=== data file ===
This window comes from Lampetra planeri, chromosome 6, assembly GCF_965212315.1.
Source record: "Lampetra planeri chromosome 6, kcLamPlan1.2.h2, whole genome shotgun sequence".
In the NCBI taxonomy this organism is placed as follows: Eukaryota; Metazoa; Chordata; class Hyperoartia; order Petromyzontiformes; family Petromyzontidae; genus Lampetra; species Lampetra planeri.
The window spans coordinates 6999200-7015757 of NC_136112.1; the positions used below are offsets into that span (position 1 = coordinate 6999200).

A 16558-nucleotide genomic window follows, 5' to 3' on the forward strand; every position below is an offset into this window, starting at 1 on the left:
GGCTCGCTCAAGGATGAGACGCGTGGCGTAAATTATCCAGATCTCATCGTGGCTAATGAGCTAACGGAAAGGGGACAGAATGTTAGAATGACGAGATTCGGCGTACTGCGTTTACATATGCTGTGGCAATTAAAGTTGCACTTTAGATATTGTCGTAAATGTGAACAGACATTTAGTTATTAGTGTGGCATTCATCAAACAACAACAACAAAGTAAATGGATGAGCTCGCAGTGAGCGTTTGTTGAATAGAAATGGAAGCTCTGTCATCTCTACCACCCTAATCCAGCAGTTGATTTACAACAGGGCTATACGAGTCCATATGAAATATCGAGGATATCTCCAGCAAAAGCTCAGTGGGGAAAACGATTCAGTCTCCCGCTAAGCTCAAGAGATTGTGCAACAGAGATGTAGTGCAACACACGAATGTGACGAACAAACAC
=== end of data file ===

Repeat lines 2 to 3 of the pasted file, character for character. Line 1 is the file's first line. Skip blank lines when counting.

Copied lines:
Source record: "Lampetra planeri chromosome 6, kcLamPlan1.2.h2, whole genome shotgun sequence".
In the NCBI taxonomy this organism is placed as follows: Eukaryota; Metazoa; Chordata; class Hyperoartia; order Petromyzontiformes; family Petromyzontidae; genus Lampetra; species Lampetra planeri.